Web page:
Nathan, along with coauthors H. Wesley Clark, MD, retired director of the Center for Substance Abuse Treatment of the Substance Abuse and Mental Health Services Administration, and Joycelyn Elders, MD, the 15th US Surgeon General, wrote a compelling argument for cannabis legalization, which was published on CNN’s website in April. The article was precipitated by a tweet by the longtime editor of the Journal of the American Medical Association (JAMA), Howard Bauchner, MD. The tweet said, “No physician is racist, so how can there be structural racism?” The tweet was intended to promote a podcast elaborating on this position.
Following the tweet, Bauchner was placed on administrative leave and the podcast was taken down. Physicians also spoke out against the failure of JAMA to diversify its editorial staff. The AMA has since shifted its position; the organization now supports decriminalization of cannabis, a policy that removes penalties for cannabis possession while still supporting prohibition. The problem with this approach, however, is that it encourages the illegal cannabis market, continues to allow for arrests for cannabis possession, and makes it harder to institute appropriate regulation. According to Nathan and his coauthors, the AMA’s position “sends the message that we are better off with an untested cannabis supply, vulnerable to contamination and adulteration. By opposing regulation, the AMA stands against standardized labeling of cannabis products with health warnings, ingredients, and potency.”
The data about cannabis prohibition and its consequences illustrate the negative impact of this approach. An American Civil Liberties Union (ACLU) report from 2018 found that Black people are nearly four times more likely than white people to be arrested for cannabis possession despite similar usage rates between the two groups. An earlier ACLU report about race and cannabis prohibition stated that low-income people of color face disproportionate consequences from cannabis arrests due to their inability to pay fines and inadequate access to counsel, making them vulnerable to a potential loss of housing and employment.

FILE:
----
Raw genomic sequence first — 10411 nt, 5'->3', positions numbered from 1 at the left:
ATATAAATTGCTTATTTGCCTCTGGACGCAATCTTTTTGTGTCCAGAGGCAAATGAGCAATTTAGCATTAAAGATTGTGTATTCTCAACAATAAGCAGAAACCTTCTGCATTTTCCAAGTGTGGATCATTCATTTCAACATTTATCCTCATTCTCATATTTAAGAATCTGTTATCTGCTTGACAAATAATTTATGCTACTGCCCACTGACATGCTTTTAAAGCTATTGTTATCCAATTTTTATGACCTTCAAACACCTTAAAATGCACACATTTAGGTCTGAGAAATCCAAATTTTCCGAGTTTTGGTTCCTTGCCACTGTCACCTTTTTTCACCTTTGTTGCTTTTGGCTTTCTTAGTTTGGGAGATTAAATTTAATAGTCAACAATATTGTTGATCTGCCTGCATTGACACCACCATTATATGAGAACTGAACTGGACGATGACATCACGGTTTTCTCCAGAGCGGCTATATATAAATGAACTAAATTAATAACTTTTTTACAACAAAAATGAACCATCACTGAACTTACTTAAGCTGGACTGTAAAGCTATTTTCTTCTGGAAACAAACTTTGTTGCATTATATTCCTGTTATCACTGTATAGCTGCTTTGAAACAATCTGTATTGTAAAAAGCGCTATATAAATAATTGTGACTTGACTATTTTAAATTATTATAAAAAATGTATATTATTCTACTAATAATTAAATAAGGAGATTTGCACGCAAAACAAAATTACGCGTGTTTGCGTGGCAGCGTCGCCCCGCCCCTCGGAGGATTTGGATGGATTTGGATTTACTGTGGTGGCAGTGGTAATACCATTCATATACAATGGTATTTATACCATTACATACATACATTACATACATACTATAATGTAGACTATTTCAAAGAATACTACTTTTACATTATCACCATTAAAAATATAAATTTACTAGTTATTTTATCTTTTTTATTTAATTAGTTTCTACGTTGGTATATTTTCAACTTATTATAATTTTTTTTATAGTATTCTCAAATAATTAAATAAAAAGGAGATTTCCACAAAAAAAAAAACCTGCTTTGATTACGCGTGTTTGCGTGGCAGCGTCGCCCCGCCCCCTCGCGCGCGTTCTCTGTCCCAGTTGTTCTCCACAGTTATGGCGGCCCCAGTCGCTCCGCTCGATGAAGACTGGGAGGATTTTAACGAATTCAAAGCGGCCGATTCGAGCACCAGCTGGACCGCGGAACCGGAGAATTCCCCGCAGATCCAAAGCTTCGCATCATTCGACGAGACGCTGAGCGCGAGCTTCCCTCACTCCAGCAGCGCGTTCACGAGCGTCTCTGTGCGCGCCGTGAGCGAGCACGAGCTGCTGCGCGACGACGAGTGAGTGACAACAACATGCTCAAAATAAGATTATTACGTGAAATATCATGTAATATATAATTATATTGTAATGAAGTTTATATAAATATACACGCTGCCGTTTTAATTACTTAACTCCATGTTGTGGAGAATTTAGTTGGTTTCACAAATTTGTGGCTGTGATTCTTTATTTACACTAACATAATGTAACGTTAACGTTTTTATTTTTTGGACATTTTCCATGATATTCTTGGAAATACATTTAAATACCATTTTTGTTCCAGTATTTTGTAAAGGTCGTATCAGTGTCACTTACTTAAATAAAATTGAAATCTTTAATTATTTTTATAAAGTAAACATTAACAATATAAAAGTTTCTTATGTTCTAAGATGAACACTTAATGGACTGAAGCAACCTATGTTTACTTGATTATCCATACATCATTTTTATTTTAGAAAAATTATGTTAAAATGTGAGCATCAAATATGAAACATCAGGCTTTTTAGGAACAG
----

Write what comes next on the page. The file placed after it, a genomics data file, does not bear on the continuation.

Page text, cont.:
Ironically, the AMA’s policy hasn’t been successful in curbing access to cannabis for underaged individuals. Government statistics show that 80% of American 12th-graders have easy access to cannabis. Interestingly, however, a downward trend of use has been noted as legalization has increased across the country. According to Nathan, a recently published report from the Centers for Disease Control and Prevention showed that the number of high school students in the United States who had never tried cannabis increased from 2009 to 2013 and decreased from 2013 to 2019. The turning point was in 2013, a year after legalization and regulation of adult cannabis use began in earnest.
Hope for the Future
Despite the current position of the AMA, Nathan is optimistic that its views will change in the future. Already, the California Medical Society and the American Heart Association (AHA) have come out in support of legalization. Although cannabis consumption could be related to rapid heartbeat, the AHA is convinced that with an effective regulatory scheme, the potential harms of cannabis use could be addressed.
“The country is marching toward legalization,” Nathan concludes. “As we move in this direction, good regulation will come with it. It is inevitable and the right way to go.”
— Marilyn Fenichel is a health and science writer based in Hamden, Connecticut.